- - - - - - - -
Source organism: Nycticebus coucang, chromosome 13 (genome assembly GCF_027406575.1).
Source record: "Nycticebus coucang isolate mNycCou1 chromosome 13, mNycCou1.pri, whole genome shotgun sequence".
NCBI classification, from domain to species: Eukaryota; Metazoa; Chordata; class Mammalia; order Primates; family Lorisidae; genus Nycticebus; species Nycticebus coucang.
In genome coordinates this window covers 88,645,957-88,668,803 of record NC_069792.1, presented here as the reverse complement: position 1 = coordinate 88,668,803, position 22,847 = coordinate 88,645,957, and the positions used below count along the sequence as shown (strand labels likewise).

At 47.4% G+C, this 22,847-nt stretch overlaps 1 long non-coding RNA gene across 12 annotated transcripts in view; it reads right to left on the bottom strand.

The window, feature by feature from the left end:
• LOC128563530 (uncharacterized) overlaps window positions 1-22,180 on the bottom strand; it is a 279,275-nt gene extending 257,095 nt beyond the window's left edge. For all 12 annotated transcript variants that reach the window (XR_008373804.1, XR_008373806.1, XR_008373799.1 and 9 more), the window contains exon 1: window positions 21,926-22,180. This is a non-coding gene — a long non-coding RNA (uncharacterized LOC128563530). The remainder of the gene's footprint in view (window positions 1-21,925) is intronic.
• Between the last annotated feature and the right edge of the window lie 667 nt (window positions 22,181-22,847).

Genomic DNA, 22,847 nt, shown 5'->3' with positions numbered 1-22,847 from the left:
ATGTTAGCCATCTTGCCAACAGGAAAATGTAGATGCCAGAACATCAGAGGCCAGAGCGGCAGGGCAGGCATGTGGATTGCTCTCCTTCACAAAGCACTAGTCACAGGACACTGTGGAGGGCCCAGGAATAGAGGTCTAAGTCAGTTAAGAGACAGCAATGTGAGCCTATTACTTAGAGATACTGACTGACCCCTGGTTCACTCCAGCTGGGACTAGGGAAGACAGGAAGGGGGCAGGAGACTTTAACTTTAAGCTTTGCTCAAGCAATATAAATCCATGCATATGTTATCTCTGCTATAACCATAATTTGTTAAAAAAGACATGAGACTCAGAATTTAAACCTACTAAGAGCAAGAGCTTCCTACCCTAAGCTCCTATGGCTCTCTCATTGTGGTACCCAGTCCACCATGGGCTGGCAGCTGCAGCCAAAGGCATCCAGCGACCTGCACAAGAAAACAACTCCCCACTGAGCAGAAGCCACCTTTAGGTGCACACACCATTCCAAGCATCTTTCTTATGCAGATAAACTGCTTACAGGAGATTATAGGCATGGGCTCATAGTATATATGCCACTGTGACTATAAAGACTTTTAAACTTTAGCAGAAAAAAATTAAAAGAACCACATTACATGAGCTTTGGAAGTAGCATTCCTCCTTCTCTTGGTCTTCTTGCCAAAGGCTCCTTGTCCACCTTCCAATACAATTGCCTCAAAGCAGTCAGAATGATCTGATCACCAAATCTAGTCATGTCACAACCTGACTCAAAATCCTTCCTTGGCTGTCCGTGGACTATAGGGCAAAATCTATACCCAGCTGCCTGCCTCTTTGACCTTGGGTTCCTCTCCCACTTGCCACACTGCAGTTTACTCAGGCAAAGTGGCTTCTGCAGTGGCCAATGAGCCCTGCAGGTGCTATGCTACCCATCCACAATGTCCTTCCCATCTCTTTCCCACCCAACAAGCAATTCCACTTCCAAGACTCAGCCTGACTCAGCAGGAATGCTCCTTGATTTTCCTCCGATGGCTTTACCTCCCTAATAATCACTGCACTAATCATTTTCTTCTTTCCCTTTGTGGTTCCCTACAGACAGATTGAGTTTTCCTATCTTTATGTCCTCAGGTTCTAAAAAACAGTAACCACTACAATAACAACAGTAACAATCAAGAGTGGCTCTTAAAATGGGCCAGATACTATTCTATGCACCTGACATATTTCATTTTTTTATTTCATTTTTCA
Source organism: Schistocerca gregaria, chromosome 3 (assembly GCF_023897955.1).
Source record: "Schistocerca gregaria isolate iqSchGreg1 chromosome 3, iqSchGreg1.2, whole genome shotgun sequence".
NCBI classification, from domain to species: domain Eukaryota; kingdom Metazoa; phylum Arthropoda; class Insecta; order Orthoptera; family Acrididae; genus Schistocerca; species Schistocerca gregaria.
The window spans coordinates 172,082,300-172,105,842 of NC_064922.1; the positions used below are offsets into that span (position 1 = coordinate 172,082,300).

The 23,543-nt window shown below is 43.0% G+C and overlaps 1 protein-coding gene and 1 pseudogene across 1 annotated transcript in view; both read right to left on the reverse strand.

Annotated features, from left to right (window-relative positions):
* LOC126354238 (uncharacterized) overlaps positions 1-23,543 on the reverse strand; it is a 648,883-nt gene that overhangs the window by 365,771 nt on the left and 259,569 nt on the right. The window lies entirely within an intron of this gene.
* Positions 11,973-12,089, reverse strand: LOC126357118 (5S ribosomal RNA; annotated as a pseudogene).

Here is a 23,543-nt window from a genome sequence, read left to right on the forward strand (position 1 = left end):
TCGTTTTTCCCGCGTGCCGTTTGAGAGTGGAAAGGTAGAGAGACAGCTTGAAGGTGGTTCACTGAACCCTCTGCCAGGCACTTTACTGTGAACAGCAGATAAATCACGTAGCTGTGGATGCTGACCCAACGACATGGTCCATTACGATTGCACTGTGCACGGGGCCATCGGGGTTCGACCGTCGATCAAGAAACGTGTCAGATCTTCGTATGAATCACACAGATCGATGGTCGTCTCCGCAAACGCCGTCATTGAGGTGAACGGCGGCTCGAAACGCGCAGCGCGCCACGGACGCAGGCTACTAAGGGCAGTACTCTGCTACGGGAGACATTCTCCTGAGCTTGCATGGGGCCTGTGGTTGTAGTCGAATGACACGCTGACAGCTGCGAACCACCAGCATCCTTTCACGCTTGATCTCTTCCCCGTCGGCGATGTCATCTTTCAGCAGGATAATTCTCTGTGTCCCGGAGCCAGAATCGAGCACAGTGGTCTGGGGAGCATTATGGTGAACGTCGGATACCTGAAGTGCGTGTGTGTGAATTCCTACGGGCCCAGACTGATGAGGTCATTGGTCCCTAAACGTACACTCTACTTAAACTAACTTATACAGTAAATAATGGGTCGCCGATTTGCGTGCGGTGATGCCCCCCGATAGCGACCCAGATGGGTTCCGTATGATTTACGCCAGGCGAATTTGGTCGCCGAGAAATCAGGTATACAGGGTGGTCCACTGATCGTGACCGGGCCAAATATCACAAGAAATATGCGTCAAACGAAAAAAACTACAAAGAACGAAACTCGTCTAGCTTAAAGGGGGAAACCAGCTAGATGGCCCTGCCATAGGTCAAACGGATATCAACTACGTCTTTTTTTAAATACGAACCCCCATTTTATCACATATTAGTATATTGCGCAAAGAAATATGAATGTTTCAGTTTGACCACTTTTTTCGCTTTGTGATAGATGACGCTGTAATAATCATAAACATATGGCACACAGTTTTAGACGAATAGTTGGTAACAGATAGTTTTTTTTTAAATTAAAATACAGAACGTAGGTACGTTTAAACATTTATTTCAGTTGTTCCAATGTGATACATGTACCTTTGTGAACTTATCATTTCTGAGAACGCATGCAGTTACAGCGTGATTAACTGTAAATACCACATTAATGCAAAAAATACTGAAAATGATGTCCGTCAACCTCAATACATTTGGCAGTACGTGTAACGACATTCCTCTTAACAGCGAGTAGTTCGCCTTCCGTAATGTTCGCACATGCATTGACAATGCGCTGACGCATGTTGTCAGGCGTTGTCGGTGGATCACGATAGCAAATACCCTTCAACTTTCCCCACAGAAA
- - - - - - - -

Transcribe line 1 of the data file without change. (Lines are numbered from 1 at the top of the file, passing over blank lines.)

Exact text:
Source organism: Nycticebus coucang, chromosome 13 (genome assembly GCF_027406575.1).